Instructions: Read HISTORICAL CASE STUDY #1: Restraints Gone Awry and submit APA Paper due by Sunday at 2359, write a paper addressing the following:
a. What could Nurse Jones have done differently in this situation?
b. In your opinion, did the inmate die of positional asphyxia as noted in the case study or do you think it was a result of a self-inflicted injury by the patient trying to commit suicide by hanging himself?
Paper must be at least 1 page, excluding title page and reference page. (at least 1 reference no more than 5 years old), make sure to reference the article.
HISTORICAL CASE STUDY #1: Restraints Gone Awry
PRACTICE BREAKDOWN, INTERVENING
The following nursing activities and behaviors outlined in this case scenario provide an example of events that demonstrate a nurse’s failure to intervene on behalf of her patient.
Ms. Maggie Jones was a registered nurse who worked in a prison setting. She was reported to the board of nursing through a complaint received as follow-up to the findings of a peer review committee. The committee determined that Nurse Jones exposed an inmate to risk of harm because of failure to adequately care for him.
In summary, the specific allegations indicated that Nurse Jones failed to conduct a thorough assessment of the inmate, continually evaluate and observe him, recognize early signs of his symptoms of respiratory compromise, and initiate life-saving measures. The committee concluded that Nurse Jones exhibited an inability to supervise and lead subordinates in cardiopulmonary resuscitation, which resulted in the inmate’s death.
An autopsy of the inmate showed mild hemorrhage in the soft tissues anterior to the larynx, severe congestion of the conjunctival and scleral vessels, severe congestion of the lungs, and petechiae on the epicardial surface of the heart. The pathologist determined that the inmate’s death was caused by positional asphyxia. These conclusions were based on the autopsy findings and the events that were documented in a recorded video.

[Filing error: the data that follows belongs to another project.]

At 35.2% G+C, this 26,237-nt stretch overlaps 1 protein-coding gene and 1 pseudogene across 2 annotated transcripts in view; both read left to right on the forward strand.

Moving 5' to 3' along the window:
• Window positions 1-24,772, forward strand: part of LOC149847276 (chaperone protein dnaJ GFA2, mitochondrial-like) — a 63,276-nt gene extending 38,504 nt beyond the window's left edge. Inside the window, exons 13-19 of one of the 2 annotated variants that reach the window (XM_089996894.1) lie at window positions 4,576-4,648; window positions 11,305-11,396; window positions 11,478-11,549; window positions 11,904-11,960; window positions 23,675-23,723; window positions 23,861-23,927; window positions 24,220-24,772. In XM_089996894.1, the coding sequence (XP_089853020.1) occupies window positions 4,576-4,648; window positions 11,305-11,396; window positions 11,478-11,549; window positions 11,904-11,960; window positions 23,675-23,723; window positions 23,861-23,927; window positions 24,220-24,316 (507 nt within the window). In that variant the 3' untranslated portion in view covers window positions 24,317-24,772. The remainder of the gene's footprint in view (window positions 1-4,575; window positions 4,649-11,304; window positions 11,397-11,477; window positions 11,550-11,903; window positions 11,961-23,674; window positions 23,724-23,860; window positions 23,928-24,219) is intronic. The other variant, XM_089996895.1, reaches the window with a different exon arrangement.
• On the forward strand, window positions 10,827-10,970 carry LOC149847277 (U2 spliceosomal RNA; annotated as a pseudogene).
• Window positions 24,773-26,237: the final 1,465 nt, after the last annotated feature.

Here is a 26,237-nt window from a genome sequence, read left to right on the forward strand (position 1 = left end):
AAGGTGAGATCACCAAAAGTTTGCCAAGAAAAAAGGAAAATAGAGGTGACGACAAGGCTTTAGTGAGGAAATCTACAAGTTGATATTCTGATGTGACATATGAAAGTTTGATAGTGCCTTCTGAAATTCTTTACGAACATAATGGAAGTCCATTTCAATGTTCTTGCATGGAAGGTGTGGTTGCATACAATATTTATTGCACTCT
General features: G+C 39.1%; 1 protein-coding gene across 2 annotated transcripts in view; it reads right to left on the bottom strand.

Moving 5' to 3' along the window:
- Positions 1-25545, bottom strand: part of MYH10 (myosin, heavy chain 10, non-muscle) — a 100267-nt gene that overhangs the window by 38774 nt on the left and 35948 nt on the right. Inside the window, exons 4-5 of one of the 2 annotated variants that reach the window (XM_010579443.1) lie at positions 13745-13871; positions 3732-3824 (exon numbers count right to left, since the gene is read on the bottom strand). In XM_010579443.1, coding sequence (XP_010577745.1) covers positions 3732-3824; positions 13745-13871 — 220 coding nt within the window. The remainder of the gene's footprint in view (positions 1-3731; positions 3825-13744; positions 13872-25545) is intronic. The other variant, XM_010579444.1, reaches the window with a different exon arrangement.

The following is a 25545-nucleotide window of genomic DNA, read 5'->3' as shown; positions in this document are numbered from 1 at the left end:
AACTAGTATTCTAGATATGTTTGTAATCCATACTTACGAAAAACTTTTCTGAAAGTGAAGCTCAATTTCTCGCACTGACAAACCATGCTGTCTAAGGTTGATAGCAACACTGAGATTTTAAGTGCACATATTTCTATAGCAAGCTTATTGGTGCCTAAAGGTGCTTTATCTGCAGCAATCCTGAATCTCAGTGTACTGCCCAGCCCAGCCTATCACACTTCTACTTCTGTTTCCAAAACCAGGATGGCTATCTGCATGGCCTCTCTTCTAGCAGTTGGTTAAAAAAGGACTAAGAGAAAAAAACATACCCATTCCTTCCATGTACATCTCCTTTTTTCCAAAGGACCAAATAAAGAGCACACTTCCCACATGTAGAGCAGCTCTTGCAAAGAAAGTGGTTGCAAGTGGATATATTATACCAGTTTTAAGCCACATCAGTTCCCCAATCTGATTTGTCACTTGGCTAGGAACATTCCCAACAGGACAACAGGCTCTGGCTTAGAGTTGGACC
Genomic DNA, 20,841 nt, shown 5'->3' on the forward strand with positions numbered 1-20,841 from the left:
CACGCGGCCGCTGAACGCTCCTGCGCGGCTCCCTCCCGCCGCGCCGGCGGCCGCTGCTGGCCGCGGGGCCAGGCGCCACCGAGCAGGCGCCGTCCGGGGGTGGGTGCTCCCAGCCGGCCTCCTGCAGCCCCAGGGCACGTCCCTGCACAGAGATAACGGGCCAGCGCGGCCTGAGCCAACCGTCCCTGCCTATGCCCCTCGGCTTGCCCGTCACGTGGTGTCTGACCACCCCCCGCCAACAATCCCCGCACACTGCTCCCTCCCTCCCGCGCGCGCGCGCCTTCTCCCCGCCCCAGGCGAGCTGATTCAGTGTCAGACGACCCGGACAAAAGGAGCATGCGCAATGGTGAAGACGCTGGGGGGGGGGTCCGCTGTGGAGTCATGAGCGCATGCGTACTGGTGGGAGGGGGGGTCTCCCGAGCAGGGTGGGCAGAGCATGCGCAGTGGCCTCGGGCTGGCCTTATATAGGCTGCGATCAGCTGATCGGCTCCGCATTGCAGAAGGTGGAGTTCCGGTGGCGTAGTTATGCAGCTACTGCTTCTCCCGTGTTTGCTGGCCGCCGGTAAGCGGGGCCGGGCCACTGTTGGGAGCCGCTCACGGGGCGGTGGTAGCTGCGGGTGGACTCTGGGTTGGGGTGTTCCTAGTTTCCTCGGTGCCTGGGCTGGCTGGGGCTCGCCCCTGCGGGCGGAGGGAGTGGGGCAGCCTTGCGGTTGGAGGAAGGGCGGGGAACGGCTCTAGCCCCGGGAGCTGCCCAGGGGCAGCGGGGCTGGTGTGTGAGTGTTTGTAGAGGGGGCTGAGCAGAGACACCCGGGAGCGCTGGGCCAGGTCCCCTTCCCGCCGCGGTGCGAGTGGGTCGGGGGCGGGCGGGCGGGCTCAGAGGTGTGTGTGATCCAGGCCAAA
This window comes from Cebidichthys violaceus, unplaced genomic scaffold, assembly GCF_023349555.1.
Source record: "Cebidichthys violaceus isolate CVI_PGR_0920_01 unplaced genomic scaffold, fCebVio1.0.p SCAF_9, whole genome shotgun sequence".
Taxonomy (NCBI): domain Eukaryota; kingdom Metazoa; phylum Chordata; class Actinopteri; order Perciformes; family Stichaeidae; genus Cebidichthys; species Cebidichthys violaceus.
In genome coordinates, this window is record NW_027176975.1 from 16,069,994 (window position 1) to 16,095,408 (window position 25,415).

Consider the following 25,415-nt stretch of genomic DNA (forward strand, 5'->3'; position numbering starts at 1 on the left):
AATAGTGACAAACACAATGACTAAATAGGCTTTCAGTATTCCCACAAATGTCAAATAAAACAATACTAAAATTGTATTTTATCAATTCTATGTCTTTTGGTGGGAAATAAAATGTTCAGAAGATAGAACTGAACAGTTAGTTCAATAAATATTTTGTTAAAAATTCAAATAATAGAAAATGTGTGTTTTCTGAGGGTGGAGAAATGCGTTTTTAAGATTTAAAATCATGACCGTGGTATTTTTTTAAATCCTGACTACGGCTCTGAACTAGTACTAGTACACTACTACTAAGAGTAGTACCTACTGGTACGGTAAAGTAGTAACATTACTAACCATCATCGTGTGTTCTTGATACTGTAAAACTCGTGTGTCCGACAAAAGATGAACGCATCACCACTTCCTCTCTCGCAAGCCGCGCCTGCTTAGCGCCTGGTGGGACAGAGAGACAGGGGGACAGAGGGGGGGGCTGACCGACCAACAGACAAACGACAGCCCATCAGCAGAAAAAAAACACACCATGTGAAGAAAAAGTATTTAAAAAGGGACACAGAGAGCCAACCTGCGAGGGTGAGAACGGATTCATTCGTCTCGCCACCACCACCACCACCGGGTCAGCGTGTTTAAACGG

This incident involved a state prison inmate, Mr. Jimmy X, who had a history of attempted suicide through hanging. Mr. X had succeeded in hanging himself from the ceiling on the night of the reported incident but was quickly taken down and transported by gurney to the prison emergency room.
Once in the emergency room, Mr. X began to struggle. The staff decided to restrain him and place him prone with his legs brought up and secured close to his buttocks. Mr. X continued to struggle and started moaning after which he quickly became unresponsive to the staff. Security staff became concerned about Mr. X’s lack of movement and summoned medical assistance. A code was initiated, but Mr. X did not respond and died from positional asphyxia.
Nurse Jones had been assigned as charge nurse for the prison night shift. On the night of the incident, she was expected to orient Mr. Paul Phillips, a newly hired registered nurse who had been licensed for only 3 months. He was in his second month of practice at the facility. When the restrained inmate appeared to be in distress, Nurse Jones told Nurse Phillips to stay with the patient while she left the area to make “necessary calls.”